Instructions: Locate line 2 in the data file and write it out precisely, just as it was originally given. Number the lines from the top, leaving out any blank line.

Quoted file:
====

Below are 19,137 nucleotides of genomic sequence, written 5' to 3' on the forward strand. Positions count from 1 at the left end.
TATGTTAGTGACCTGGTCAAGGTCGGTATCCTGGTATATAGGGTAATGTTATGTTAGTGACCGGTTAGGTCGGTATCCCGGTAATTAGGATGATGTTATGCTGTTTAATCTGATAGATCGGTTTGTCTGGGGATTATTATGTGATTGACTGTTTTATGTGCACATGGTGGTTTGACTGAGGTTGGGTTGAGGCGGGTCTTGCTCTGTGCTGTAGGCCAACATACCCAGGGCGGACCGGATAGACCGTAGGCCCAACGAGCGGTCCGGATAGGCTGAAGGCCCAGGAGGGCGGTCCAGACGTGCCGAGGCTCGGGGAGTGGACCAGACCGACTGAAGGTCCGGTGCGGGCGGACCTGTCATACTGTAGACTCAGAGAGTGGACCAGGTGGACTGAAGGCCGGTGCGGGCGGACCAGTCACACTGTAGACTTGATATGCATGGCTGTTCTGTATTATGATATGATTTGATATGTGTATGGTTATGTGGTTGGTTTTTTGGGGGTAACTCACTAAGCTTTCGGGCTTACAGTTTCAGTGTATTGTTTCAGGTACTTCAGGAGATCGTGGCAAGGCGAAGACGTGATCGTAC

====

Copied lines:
TATGTTAGTGACCTGGTCAAGGTCGGTATCCTGGTATATAGGGTAATGTTATGTTAGTGACCGGTTAGGTCGGTATCCCGGTAATTAGGATGATGTTATGCTGTTTAATCTGATAGATCGGTTTGTCTGGGGATTATTATGTGATTGACTGTTTTATGTGCACATGGTGGTTTGACTGAGGTTGGGTTGAGGCGGGTCTTGCTCTGTGCTGTAGGCCAACATACCCAGGGCGGACCGGATAGACCGTAGGCCCAACGAGCGGTCCGGATAGGCTGAAGGCCCAGGAGGGCGGTCCAGACGTGCCGAGGCTCGGGGAGTGGACCAGACCGACTGAAGGTCCGGTGCGGGCGGACCTGTCATACTGTAGACTCAGAGAGTGGACCAGGTGGACTGAAGGCCGGTGCGGGCGGACCAGTCACACTGTAGACTTGATATGCATGGCTGTTCTGTATTATGATATGATTTGATATGTGTATGGTTATGTGGTTGGTTTTTTGGGGGTAACTCACTAAGCTTTCGGGCTTACAGTTTCAGTGTATTGTTTCAGGTACTTCAGGAGATCGTGGCAAGGCGAAGACGTGATCGTAC